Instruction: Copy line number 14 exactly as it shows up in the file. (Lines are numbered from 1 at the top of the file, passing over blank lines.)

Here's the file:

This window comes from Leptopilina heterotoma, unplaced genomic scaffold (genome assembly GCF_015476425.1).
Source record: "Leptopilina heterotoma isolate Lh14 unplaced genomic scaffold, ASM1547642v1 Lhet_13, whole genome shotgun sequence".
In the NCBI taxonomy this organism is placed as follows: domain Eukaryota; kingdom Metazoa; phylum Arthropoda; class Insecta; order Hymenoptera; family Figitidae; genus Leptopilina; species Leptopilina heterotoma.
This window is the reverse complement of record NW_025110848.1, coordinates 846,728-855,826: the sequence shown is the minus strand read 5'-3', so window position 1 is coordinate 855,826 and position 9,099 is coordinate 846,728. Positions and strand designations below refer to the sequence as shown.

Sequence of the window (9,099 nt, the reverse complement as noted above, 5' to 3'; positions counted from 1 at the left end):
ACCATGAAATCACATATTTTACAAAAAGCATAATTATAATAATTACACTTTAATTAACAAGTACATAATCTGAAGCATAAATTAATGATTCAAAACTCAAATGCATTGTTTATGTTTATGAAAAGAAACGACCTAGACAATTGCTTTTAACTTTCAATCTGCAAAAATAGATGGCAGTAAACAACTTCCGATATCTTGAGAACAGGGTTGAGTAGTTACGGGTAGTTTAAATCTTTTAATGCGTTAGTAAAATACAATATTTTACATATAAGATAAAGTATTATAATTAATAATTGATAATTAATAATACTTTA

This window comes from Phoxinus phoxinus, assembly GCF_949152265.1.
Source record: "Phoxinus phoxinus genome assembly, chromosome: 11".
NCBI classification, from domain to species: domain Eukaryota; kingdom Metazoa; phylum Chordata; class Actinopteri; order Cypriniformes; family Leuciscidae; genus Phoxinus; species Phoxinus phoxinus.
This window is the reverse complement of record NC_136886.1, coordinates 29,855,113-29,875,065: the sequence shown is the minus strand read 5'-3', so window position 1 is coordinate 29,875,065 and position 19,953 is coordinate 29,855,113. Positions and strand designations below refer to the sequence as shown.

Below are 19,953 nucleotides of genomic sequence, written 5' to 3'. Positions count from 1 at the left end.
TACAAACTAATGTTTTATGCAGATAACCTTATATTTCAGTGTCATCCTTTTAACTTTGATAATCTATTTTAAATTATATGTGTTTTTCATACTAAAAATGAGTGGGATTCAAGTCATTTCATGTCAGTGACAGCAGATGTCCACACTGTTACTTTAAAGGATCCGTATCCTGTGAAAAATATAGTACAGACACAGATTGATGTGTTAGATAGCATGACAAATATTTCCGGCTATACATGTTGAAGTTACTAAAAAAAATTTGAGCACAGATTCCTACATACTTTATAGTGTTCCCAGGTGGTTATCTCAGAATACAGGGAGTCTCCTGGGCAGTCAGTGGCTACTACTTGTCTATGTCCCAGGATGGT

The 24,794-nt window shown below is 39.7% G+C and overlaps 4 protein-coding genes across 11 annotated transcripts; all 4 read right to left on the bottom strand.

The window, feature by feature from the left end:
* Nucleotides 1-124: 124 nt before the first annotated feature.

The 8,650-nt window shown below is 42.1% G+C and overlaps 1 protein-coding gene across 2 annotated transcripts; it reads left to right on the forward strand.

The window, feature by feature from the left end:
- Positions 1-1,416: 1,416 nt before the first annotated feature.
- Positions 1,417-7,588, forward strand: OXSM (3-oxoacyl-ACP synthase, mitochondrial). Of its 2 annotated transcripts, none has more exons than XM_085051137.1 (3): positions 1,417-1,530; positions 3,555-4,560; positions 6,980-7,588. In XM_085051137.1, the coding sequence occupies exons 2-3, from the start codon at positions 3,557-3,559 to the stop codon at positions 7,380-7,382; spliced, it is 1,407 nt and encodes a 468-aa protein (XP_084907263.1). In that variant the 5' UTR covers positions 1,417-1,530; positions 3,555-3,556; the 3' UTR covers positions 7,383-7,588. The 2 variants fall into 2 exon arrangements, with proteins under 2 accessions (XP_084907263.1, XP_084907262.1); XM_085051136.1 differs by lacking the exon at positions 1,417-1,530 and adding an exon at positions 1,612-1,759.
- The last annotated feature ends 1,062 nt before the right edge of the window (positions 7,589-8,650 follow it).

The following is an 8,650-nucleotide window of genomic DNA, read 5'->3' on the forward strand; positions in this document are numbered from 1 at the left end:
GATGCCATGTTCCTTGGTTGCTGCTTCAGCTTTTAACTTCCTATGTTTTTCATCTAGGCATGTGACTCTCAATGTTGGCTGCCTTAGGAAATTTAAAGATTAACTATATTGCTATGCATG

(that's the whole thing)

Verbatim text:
The window, feature by feature from the left end: